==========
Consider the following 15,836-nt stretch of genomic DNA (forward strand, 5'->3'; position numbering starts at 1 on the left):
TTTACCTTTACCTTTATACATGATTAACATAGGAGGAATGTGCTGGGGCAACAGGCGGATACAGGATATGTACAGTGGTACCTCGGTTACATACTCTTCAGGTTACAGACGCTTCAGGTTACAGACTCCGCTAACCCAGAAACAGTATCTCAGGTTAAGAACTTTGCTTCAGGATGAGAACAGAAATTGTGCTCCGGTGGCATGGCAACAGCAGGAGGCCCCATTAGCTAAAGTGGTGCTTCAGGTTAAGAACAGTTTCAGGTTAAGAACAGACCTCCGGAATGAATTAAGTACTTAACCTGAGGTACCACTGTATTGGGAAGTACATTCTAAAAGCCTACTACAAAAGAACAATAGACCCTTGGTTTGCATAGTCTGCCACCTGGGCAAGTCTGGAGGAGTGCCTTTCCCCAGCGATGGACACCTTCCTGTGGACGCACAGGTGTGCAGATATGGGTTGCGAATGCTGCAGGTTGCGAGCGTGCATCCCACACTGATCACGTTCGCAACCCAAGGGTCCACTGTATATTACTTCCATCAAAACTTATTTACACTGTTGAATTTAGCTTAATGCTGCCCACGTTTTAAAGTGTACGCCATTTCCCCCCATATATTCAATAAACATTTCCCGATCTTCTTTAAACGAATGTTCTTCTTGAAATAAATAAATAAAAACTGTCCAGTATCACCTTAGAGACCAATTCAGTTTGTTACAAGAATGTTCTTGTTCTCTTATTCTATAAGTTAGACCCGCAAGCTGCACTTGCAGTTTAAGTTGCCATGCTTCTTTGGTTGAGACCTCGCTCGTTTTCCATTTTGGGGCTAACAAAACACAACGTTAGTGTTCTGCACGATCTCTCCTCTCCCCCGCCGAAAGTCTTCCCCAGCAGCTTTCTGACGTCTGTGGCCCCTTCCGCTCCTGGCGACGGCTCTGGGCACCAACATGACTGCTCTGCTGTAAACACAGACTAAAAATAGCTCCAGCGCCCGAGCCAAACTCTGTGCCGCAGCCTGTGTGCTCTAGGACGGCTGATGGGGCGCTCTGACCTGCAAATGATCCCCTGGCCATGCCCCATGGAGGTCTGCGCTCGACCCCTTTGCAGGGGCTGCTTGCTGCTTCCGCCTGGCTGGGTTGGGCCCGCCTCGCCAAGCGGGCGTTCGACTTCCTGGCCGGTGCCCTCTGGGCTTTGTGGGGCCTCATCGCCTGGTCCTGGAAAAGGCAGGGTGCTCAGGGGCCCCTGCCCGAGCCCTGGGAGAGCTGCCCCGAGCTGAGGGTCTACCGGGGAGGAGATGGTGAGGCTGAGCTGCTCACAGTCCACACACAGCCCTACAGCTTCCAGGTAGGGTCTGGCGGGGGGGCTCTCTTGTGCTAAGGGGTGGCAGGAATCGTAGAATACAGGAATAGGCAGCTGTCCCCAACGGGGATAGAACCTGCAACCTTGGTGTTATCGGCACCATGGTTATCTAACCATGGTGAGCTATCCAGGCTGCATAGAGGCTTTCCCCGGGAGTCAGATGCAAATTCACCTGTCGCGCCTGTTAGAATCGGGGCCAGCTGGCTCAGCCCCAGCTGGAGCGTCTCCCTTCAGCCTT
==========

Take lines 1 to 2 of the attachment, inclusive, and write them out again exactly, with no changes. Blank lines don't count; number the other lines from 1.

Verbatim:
Consider the following 15,836-nt stretch of genomic DNA (forward strand, 5'->3'; position numbering starts at 1 on the left):
TTTACCTTTACCTTTATACATGATTAACATAGGAGGAATGTGCTGGGGCAACAGGCGGATACAGGATATGTACAGTGGTACCTCGGTTACATACTCTTCAGGTTACAGACGCTTCAGGTTACAGACTCCGCTAACCCAGAAACAGTATCTCAGGTTAAGAACTTTGCTTCAGGATGAGAACAGAAATTGTGCTCCGGTGGCATGGCAACAGCAGGAGGCCCCATTAGCTAAAGTGGTGCTTCAGGTTAAGAACAGTTTCAGGTTAAGAACAGACCTCCGGAATGAATTAAGTACTTAACCTGAGGTACCACTGTATTGGGAAGTACATTCTAAAAGCCTACTACAAAAGAACAATAGACCCTTGGTTTGCATAGTCTGCCACCTGGGCAAGTCTGGAGGAGTGCCTTTCCCCAGCGATGGACACCTTCCTGTGGACGCACAGGTGTGCAGATATGGGTTGCGAATGCTGCAGGTTGCGAGCGTGCATCCCACACTGATCACGTTCGCAACCCAAGGGTCCACTGTATATTACTTCCATCAAAACTTATTTACACTGTTGAATTTAGCTTAATGCTGCCCACGTTTTAAAGTGTACGCCATTTCCCCCCATATATTCAATAAACATTTCCCGATCTTCTTTAAACGAATGTTCTTCTTGAAATAAATAAATAAAAACTGTCCAGTATCACCTTAGAGACCAATTCAGTTTGTTACAAGAATGTTCTTGTTCTCTTATTCTATAAGTTAGACCCGCAAGCTGCACTTGCAGTTTAAGTTGCCATGCTTCTTTGGTTGAGACCTCGCTCGTTTTCCATTTTGGGGCTAACAAAACACAACGTTAGTGTTCTGCACGATCTCTCCTCTCCCCCGCCGAAAGTCTTCCCCAGCAGCTTTCTGACGTCTGTGGCCCCTTCCGCTCCTGGCGACGGCTCTGGGCACCAACATGACTGCTCTGCTGTAAACACAGACTAAAAATAGCTCCAGCGCCCGAGCCAAACTCTGTGCCGCAGCCTGTGTGCTCTAGGACGGCTGATGGGGCGCTCTGACCTGCAAATGATCCCCTGGCCATGCCCCATGGAGGTCTGCGCTCGACCCCTTTGCAGGGGCTGCTTGCTGCTTCCGCCTGGCTGGGTTGGGCCCGCCTCGCCAAGCGGGCGTTCGACTTCCTGGCCGGTGCCCTCTGGGCTTTGTGGGGCCTCATCGCCTGGTCCTGGAAAAGGCAGGGTGCTCAGGGGCCCCTGCCCGAGCCCTGGGAGAGCTGCCCCGAGCTGAGGGTCTACCGGGGAGGAGATGGTGAGGCTGAGCTGCTCACAGTCCACACACAGCCCTACAGCTTCCAGGTAGGGTCTGGCGGGGGGGCTCTCTTGTGCTAAGGGGTGGCAGGAATCGTAGAATACAGGAATAGGCAGCTGTCCCCAACGGGGATAGAACCTGCAACCTTGGTGTTATCGGCACCATGGTTATCTAACCATGGTGAGCTATCCAGGCTGCATAGAGGCTTTCCCCGGGAGTCAGATGCAAATTCACCTGTCGCGCCTGTTAGAATCGGGGCCAGCTGGCTCAGCCCCAGCTGGAGCGTCTCCCTTCAGCCTT